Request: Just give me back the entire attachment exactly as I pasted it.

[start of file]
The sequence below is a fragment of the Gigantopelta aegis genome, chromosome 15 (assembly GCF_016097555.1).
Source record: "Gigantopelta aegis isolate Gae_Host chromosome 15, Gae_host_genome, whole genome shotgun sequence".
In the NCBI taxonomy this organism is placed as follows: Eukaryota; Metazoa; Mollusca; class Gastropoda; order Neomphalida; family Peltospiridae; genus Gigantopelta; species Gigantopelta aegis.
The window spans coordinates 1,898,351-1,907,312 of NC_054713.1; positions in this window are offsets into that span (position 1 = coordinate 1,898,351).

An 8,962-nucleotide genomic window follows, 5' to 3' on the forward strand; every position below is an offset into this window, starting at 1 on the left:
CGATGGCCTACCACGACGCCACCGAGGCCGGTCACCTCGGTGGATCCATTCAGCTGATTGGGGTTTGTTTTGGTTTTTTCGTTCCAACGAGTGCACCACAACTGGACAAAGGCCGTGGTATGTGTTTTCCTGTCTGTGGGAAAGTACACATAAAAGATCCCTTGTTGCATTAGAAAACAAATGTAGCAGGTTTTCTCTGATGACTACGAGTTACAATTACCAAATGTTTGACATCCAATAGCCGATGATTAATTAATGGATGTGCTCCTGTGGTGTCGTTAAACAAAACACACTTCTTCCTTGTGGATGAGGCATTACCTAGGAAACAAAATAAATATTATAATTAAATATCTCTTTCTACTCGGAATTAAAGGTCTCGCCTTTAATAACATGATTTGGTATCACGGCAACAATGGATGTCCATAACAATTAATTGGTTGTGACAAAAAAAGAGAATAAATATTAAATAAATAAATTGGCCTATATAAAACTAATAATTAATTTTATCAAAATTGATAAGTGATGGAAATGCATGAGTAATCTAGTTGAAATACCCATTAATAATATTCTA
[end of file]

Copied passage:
The sequence below is a fragment of the Gigantopelta aegis genome, chromosome 15 (assembly GCF_016097555.1).
Source record: "Gigantopelta aegis isolate Gae_Host chromosome 15, Gae_host_genome, whole genome shotgun sequence".
In the NCBI taxonomy this organism is placed as follows: Eukaryota; Metazoa; Mollusca; class Gastropoda; order Neomphalida; family Peltospiridae; genus Gigantopelta; species Gigantopelta aegis.
The window spans coordinates 1,898,351-1,907,312 of NC_054713.1; positions in this window are offsets into that span (position 1 = coordinate 1,898,351).

An 8,962-nucleotide genomic window follows, 5' to 3' on the forward strand; every position below is an offset into this window, starting at 1 on the left:
CGATGGCCTACCACGACGCCACCGAGGCCGGTCACCTCGGTGGATCCATTCAGCTGATTGGGGTTTGTTTTGGTTTTTTCGTTCCAACGAGTGCACCACAACTGGACAAAGGCCGTGGTATGTGTTTTCCTGTCTGTGGGAAAGTACACATAAAAGATCCCTTGTTGCATTAGAAAACAAATGTAGCAGGTTTTCTCTGATGACTACGAGTTACAATTACCAAATGTTTGACATCCAATAGCCGATGATTAATTAATGGATGTGCTCCTGTGGTGTCGTTAAACAAAACACACTTCTTCCTTGTGGATGAGGCATTACCTAGGAAACAAAATAAATATTATAATTAAATATCTCTTTCTACTCGGAATTAAAGGTCTCGCCTTTAATAACATGATTTGGTATCACGGCAACAATGGATGTCCATAACAATTAATTGGTTGTGACAAAAAAAGAGAATAAATATTAAATAAATAAATTGGCCTATATAAAACTAATAATTAATTTTATCAAAATTGATAAGTGATGGAAATGCATGAGTAATCTAGTTGAAATACCCATTAATAATATTCTA